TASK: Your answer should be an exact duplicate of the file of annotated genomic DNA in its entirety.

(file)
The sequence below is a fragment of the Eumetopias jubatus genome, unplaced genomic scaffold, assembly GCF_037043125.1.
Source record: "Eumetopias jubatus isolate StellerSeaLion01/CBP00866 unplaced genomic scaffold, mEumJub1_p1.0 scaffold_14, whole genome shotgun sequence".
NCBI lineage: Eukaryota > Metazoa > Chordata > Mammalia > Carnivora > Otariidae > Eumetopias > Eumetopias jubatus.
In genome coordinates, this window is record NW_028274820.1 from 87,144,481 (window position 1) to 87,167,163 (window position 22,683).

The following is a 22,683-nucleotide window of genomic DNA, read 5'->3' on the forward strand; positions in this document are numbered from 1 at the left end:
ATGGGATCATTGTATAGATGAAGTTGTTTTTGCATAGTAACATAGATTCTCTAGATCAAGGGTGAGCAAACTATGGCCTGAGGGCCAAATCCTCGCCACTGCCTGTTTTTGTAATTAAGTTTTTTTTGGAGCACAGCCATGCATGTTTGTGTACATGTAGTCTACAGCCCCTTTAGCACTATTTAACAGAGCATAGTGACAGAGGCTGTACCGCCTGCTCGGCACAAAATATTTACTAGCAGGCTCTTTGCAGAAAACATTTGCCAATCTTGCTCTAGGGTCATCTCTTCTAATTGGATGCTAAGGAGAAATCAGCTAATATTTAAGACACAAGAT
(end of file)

The sequence below is a fragment of the Eumetopias jubatus genome, unplaced genomic scaffold, assembly GCF_037043125.1.
Source record: "Eumetopias jubatus isolate StellerSeaLion01/CBP00866 unplaced genomic scaffold, mEumJub1_p1.0 scaffold_14, whole genome shotgun sequence".
NCBI lineage: Eukaryota > Metazoa > Chordata > Mammalia > Carnivora > Otariidae > Eumetopias > Eumetopias jubatus.
In genome coordinates, this window is record NW_028274820.1 from 87,144,481 (window position 1) to 87,167,163 (window position 22,683).

The following is a 22,683-nucleotide window of genomic DNA, read 5'->3' on the forward strand; positions in this document are numbered from 1 at the left end:
ATGGGATCATTGTATAGATGAAGTTGTTTTTGCATAGTAACATAGATTCTCTAGATCAAGGGTGAGCAAACTATGGCCTGAGGGCCAAATCCTCGCCACTGCCTGTTTTTGTAATTAAGTTTTTTTTGGAGCACAGCCATGCATGTTTGTGTACATGTAGTCTACAGCCCCTTTAGCACTATTTAACAGAGCATAGTGACAGAGGCTGTACCGCCTGCTCGGCACAAAATATTTACTAGCAGGCTCTTTGCAGAAAACATTTGCCAATCTTGCTCTAGGGTCATCTCTTCTAATTGGATGCTAAGGAGAAATCAGCTAATATTTAAGACACAAGAT